• repeat with second piece of dough when ready

assemble flatbread

  • preheat oven to 400° with a baking sheet inside
  • drain and rinse the potato slices, pat dry.  using a pastry brush, smooth top of dough with a 1/4 of the roasted garlic puree, then evenly arrange potato slices, overlapping the edges of slices until the dough is covered.  lightly brush with olive oil and sprinkle with salt + pepper.  transfer the flatbread, with the parchment, to the oven and bake for 16-18 minutes
  • remove flatbread from oven and add half the mushrooms and onion, then add another 1/4 of the garlic puree and a small sprinkle of salt.  bake for about 13 minutes, remove, add basil and then cook for another 2 minutes.  remove flatbread and transfer to a cutting board. slice bread and top a tablespoon of toasted pine nuts.  serve and enjoy!
  • repeat with other piece of dough

roasted garlic hummus by Lindsey | Dolly and Oatmeal

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a few months ago a new cookbook came out called, jerusalem by yotam ottolenghi. i had been able to preview parts of the book through a website i follow, 101cookbooks, and the beautiful images are what initially caught my eye. each page illustrates the every day lives of jerusalem's inhabitants and how food perhaps is one thing that unites them. here is one part of the introduction that has stuck with me:

"although jerusalemites have so much in common, food, at the moment, seems to be the only unifying force in this highly fractured place...it is sad to note how little daily interaction there is between communities, with people sticking together in closed, homogeneous groups. food, however, seems to break down those boundaries on occasion. you can see people shop together in food markets, or eat at one another's restaurants...it takes a giant leap of faith, but we are happy to take it - what have we got to lose? - to imagine that hummus will eventually bring jerusalemites together, if nothing else will."

i used the recipe from jerusalem in combination with the smitten kitchen variation of it. seriously, best. hummus. ever! however, achieving this totally-worth-it-hummus was no easy task. in deb perelman's (smitten kitchen) hummus post, she gave up the trick to smooth, creamy hummus: skinless chickpeas! who knew!? whether you are using dried chickpeas or ones out of the can, deb insists that one has to "pop" each chickpea individually out of its shell/skin. tedious? yes! worth the aggravation and work? yes!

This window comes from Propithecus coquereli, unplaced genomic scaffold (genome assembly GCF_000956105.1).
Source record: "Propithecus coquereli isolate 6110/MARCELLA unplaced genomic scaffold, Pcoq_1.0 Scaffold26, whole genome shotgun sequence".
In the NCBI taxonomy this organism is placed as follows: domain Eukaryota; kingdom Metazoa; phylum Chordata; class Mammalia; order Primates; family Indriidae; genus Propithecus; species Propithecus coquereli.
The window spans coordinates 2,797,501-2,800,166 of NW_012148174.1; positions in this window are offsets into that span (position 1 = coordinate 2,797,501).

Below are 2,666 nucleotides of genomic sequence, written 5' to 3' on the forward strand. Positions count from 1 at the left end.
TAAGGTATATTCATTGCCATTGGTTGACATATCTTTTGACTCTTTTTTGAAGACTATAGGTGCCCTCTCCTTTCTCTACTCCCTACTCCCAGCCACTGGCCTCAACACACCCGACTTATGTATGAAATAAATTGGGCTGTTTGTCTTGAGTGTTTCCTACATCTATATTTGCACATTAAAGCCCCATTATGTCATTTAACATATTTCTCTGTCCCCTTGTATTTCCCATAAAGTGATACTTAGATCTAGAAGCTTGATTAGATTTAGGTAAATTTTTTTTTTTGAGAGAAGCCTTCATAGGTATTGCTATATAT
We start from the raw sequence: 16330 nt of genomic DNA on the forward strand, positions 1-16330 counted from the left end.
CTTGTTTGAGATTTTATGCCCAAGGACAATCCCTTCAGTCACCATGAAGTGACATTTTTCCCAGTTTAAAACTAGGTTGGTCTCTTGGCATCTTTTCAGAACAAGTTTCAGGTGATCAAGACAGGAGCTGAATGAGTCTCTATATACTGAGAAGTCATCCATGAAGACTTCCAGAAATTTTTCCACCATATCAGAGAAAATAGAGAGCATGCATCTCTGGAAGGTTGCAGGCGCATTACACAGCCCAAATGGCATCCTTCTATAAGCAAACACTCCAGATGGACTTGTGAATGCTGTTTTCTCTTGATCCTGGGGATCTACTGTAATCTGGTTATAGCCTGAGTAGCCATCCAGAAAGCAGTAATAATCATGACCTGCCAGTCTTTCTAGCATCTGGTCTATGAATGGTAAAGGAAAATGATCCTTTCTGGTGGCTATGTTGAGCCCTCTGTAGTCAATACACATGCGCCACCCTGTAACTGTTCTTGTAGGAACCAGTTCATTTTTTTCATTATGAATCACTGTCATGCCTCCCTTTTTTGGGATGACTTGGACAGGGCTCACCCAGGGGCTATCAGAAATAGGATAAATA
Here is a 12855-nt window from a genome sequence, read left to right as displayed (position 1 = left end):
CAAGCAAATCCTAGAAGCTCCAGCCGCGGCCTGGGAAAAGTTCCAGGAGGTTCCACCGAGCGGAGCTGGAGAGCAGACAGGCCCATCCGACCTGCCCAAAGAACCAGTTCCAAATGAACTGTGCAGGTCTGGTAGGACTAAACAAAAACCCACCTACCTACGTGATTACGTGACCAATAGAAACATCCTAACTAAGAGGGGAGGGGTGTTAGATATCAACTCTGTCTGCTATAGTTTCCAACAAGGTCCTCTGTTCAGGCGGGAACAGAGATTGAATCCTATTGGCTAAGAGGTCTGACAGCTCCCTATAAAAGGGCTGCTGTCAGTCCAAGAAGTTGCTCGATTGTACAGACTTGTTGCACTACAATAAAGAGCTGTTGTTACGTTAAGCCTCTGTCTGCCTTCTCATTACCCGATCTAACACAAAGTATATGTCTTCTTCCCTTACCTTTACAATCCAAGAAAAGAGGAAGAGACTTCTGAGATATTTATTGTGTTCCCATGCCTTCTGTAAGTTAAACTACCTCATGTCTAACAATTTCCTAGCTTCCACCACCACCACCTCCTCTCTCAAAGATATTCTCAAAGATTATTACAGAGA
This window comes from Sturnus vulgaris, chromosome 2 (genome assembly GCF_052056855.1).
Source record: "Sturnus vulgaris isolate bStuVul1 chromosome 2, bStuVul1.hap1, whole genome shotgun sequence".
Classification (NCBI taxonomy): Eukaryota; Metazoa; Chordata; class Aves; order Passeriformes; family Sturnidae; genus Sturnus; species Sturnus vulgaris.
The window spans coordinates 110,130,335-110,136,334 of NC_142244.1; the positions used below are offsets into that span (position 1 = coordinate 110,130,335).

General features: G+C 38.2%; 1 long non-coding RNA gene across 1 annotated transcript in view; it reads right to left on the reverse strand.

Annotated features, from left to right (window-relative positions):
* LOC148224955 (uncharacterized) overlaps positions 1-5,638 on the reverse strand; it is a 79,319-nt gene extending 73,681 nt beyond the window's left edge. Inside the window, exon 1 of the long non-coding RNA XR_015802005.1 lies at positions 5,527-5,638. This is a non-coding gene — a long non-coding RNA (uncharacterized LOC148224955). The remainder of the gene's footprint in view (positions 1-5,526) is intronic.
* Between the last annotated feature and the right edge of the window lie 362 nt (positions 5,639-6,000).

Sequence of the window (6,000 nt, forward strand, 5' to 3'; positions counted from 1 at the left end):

adapted from jerusalem and smitten kitchen

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makes a little under 2 cups

1 3/4 cups cooked, drained chickpeas (from a 15-ounce can) or a little shy of 2/3 cup dried chickpeas 1/2 teaspoon baking soda (for dried chickpeas only) 1/2 cup tahini paste 2 tablespoons freshly squeezed lemon juice, or more to taste 8 cloves roasted garlic 1/2 teaspoon table salt, or more to taste approximately 1/4 cup water

::for dried chickpeas::

in a bowl soak dried chickpeas with water that is twice their volume (just make sure the there's a few inches of water covering the chickpeas). leave them to soak overnight. the next day, drain the chickpeas. in a sautè pan over medium-high heat, combine the chickpeas with the baking soda (apparently this reduces the gassy effects of dried beans!). stir constantly for about 3 minutes. add 3 1/4 cups of water - bring to a boil. once it boils turn down to a slow simmer (i had my heat up too high, my beans got quite mushy and were hard to peel later on). use a slotted spoon to skim the foam from the surface. they will cook for 20-40 minutes. you will know that they're ready when they break easily between you thumb and finger.

drain the chickpeas. you can either let them cool on their own, or run them under cold water.

::for dried and canned chickpeas::

here is the important part: peel your peas! place the chickpeas between your thumb, forefinger and middle finger and pop them out one by one.

in a food processor or blender, blend the chickpeas until clumps form. next, add the tahini, lemon juice, salt, and roasted garlic, blend until pureed. add water by the tablespoon until you get desired consistency.

transfer the hummus to a bowl and let it sit in the refrigerator for at least 30 minutes. let it sit longer if possible to let the ingredients marinate.

::enjoy::